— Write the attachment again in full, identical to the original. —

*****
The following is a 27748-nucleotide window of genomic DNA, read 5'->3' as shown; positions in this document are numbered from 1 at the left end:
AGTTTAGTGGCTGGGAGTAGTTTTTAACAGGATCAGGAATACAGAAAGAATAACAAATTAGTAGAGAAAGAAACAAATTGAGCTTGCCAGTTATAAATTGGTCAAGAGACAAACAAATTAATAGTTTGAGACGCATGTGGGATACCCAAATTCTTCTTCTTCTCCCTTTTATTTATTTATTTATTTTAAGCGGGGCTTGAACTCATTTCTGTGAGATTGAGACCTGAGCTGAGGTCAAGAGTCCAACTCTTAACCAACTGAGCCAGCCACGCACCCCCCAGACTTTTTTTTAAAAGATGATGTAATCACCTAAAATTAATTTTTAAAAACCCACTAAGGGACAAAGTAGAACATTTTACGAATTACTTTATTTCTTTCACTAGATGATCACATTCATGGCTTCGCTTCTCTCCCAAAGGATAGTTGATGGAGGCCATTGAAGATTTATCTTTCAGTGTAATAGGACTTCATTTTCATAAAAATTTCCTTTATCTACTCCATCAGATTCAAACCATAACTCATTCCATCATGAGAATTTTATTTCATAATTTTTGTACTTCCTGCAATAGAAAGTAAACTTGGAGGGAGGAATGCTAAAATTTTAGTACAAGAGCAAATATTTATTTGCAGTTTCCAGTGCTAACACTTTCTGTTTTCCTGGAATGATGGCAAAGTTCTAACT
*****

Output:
The following is a 27748-nucleotide window of genomic DNA, read 5'->3' as shown; positions in this document are numbered from 1 at the left end:
AGTTTAGTGGCTGGGAGTAGTTTTTAACAGGATCAGGAATACAGAAAGAATAACAAATTAGTAGAGAAAGAAACAAATTGAGCTTGCCAGTTATAAATTGGTCAAGAGACAAACAAATTAATAGTTTGAGACGCATGTGGGATACCCAAATTCTTCTTCTTCTCCCTTTTATTTATTTATTTATTTTAAGCGGGGCTTGAACTCATTTCTGTGAGATTGAGACCTGAGCTGAGGTCAAGAGTCCAACTCTTAACCAACTGAGCCAGCCACGCACCCCCCAGACTTTTTTTTAAAAGATGATGTAATCACCTAAAATTAATTTTTAAAAACCCACTAAGGGACAAAGTAGAACATTTTACGAATTACTTTATTTCTTTCACTAGATGATCACATTCATGGCTTCGCTTCTCTCCCAAAGGATAGTTGATGGAGGCCATTGAAGATTTATCTTTCAGTGTAATAGGACTTCATTTTCATAAAAATTTCCTTTATCTACTCCATCAGATTCAAACCATAACTCATTCCATCATGAGAATTTTATTTCATAATTTTTGTACTTCCTGCAATAGAAAGTAAACTTGGAGGGAGGAATGCTAAAATTTTAGTACAAGAGCAAATATTTATTTGCAGTTTCCAGTGCTAACACTTTCTGTTTTCCTGGAATGATGGCAAAGTTCTAACT